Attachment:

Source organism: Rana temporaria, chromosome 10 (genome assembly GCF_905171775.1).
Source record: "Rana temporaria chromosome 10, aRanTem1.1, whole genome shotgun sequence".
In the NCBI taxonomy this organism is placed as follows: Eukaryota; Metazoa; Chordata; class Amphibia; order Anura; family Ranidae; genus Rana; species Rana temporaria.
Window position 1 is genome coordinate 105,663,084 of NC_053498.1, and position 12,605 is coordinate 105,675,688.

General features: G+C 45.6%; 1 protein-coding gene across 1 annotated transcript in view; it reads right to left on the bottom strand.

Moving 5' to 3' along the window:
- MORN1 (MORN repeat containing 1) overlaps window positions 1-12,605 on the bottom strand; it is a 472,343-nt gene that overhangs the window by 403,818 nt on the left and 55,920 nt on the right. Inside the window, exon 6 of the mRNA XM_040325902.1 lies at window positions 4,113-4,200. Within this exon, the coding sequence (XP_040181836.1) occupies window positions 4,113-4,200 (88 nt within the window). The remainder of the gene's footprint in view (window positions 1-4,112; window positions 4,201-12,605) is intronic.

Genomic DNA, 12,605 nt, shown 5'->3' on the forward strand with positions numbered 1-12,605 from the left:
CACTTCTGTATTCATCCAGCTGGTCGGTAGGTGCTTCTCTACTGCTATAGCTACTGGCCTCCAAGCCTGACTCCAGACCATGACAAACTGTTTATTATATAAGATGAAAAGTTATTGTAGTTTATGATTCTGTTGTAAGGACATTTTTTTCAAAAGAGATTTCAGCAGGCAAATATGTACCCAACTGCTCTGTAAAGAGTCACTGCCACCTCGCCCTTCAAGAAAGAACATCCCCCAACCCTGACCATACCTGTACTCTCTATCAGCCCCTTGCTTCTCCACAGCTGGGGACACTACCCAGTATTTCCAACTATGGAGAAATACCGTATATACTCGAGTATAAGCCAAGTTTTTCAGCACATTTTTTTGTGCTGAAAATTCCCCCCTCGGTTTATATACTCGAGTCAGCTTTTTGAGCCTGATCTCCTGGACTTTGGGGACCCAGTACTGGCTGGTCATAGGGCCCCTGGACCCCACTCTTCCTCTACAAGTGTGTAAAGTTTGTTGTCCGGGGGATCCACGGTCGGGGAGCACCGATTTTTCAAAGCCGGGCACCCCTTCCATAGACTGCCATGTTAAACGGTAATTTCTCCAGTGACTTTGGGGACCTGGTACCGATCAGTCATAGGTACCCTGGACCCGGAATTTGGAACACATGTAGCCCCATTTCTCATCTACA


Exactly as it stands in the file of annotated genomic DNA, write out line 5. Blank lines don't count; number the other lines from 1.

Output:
General features: G+C 45.6%; 1 protein-coding gene across 1 annotated transcript in view; it reads right to left on the bottom strand.